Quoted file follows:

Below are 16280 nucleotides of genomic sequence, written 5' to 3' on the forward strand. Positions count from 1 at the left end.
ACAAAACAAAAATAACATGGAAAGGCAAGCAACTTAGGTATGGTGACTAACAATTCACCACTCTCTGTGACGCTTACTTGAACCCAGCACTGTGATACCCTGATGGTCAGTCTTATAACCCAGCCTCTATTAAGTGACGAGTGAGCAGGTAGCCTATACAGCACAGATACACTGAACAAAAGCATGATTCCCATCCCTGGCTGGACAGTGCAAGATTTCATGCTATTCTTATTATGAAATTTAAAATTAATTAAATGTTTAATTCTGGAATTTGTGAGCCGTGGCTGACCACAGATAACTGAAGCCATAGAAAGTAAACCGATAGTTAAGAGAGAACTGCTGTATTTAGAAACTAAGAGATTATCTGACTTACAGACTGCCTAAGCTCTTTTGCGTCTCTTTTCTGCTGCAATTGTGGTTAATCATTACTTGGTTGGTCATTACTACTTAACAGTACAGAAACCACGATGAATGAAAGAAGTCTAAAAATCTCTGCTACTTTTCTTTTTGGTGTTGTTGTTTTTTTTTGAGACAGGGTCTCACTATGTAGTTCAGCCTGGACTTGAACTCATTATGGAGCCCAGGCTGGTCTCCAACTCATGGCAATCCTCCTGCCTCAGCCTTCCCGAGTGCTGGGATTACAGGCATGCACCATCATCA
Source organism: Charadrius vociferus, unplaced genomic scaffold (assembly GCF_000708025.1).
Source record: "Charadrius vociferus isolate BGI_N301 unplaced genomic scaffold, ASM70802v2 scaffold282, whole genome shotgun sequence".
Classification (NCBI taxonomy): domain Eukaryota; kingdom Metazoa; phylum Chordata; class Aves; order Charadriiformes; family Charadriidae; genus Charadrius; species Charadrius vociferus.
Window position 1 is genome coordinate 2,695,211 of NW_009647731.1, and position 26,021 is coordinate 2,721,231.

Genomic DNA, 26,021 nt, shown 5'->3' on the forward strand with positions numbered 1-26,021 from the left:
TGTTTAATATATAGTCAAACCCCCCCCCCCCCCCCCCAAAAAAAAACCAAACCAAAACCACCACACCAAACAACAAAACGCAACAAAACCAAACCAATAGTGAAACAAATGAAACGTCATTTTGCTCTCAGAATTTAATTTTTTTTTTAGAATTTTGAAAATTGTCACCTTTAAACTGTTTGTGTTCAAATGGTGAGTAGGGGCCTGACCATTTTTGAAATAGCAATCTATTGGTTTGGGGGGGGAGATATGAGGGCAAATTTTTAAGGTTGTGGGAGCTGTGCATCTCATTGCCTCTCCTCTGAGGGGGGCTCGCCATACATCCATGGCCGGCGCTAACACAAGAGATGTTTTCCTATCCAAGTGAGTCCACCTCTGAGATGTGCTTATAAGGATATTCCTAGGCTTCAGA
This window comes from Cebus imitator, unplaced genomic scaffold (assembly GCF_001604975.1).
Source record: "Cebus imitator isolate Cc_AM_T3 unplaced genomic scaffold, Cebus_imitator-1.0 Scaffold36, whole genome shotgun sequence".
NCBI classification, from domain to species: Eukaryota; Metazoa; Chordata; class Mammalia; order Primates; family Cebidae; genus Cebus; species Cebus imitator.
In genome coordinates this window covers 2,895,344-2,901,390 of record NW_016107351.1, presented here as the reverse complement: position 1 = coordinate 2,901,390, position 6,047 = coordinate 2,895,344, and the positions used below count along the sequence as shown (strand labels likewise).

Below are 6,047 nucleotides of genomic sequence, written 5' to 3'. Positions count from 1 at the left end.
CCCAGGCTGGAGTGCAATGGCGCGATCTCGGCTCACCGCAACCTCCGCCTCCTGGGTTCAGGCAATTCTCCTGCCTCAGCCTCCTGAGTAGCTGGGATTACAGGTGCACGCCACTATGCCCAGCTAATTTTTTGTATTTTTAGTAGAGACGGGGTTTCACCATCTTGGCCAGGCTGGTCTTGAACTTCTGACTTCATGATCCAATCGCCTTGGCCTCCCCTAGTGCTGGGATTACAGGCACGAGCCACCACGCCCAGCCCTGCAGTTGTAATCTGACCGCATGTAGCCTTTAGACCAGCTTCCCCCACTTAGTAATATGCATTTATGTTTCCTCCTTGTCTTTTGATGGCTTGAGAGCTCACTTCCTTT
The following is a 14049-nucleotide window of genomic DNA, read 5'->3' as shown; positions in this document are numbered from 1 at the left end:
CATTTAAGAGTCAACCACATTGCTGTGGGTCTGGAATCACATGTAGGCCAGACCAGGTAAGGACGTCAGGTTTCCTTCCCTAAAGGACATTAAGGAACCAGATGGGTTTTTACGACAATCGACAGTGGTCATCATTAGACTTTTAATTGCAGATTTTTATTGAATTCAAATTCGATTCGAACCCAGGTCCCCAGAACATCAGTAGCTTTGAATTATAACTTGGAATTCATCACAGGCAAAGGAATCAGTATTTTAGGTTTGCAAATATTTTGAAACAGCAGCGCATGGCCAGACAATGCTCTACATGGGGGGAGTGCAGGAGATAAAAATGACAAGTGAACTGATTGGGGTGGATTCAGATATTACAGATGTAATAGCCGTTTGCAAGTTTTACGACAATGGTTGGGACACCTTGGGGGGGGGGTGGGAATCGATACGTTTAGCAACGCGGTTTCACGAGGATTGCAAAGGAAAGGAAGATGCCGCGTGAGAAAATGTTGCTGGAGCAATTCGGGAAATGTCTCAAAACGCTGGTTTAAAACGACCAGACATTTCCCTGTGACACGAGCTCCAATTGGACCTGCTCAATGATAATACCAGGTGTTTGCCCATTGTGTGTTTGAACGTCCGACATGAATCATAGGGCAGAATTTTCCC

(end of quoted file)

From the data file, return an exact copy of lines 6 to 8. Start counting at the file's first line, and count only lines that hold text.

Window position 1 is genome coordinate 2,695,211 of NW_009647731.1, and position 26,021 is coordinate 2,721,231.

Genomic DNA, 26,021 nt, shown 5'->3' on the forward strand with positions numbered 1-26,021 from the left:
TGTTTAATATATAGTCAAACCCCCCCCCCCCCCCCCCAAAAAAAAACCAAACCAAAACCACCACACCAAACAACAAAACGCAACAAAACCAAACCAATAGTGAAACAAATGAAACGTCATTTTGCTCTCAGAATTTAATTTTTTTTTTAGAATTTTGAAAATTGTCACCTTTAAACTGTTTGTGTTCAAATGGTGAGTAGGGGCCTGACCATTTTTGAAATAGCAATCTATTGGTTTGGGGGGGGAGATATGAGGGCAAATTTTTAAGGTTGTGGGAGCTGTGCATCTCATTGCCTCTCCTCTGAGGGGGGCTCGCCATACATCCATGGCCGGCGCTAACACAAGAGATGTTTTCCTATCCAAGTGAGTCCACCTCTGAGATGTGCTTATAAGGATATTCCTAGGCTTCAGA